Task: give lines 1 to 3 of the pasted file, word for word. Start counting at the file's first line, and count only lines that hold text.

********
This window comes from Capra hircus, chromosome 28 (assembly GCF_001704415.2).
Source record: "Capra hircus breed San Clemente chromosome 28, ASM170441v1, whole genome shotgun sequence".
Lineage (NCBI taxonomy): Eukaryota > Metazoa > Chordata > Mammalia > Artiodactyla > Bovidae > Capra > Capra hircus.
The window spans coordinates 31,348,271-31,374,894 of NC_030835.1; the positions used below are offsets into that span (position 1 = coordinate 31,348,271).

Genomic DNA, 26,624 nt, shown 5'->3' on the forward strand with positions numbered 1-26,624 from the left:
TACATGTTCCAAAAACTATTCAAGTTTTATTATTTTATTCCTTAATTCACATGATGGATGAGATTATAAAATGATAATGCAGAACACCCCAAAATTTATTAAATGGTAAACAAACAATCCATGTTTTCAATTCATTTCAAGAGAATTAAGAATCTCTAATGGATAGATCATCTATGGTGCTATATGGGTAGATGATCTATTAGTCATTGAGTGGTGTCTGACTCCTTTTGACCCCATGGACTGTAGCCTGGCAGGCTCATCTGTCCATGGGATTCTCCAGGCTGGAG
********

This window comes from Capra hircus, chromosome 28 (assembly GCF_001704415.2).
Source record: "Capra hircus breed San Clemente chromosome 28, ASM170441v1, whole genome shotgun sequence".
Lineage (NCBI taxonomy): Eukaryota > Metazoa > Chordata > Mammalia > Artiodactyla > Bovidae > Capra > Capra hircus.